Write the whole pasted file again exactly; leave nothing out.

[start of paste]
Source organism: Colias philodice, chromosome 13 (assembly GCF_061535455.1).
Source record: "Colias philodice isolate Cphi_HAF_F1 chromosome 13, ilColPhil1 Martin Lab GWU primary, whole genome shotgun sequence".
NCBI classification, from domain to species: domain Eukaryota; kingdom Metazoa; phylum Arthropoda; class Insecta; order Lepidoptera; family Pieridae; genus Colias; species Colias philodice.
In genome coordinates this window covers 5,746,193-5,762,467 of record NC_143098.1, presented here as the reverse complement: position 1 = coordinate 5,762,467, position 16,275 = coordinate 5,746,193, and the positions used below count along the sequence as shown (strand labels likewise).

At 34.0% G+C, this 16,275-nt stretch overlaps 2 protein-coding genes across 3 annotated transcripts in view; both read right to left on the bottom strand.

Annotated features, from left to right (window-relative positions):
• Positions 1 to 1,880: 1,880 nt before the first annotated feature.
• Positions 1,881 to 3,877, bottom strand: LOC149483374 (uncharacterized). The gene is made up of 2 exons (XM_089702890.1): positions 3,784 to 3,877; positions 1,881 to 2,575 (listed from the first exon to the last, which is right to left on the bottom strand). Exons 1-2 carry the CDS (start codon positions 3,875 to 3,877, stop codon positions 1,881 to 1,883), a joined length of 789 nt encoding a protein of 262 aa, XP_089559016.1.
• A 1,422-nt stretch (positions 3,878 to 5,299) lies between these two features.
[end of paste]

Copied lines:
Source organism: Colias philodice, chromosome 13 (assembly GCF_061535455.1).
Source record: "Colias philodice isolate Cphi_HAF_F1 chromosome 13, ilColPhil1 Martin Lab GWU primary, whole genome shotgun sequence".
NCBI classification, from domain to species: domain Eukaryota; kingdom Metazoa; phylum Arthropoda; class Insecta; order Lepidoptera; family Pieridae; genus Colias; species Colias philodice.
In genome coordinates this window covers 5,746,193-5,762,467 of record NC_143098.1, presented here as the reverse complement: position 1 = coordinate 5,762,467, position 16,275 = coordinate 5,746,193, and the positions used below count along the sequence as shown (strand labels likewise).

At 34.0% G+C, this 16,275-nt stretch overlaps 2 protein-coding genes across 3 annotated transcripts in view; both read right to left on the bottom strand.

Annotated features, from left to right (window-relative positions):
• Positions 1 to 1,880: 1,880 nt before the first annotated feature.
• Positions 1,881 to 3,877, bottom strand: LOC149483374 (uncharacterized). The gene is made up of 2 exons (XM_089702890.1): positions 3,784 to 3,877; positions 1,881 to 2,575 (listed from the first exon to the last, which is right to left on the bottom strand). Exons 1-2 carry the CDS (start codon positions 3,875 to 3,877, stop codon positions 1,881 to 1,883), a joined length of 789 nt encoding a protein of 262 aa, XP_089559016.1.
• A 1,422-nt stretch (positions 3,878 to 5,299) lies between these two features.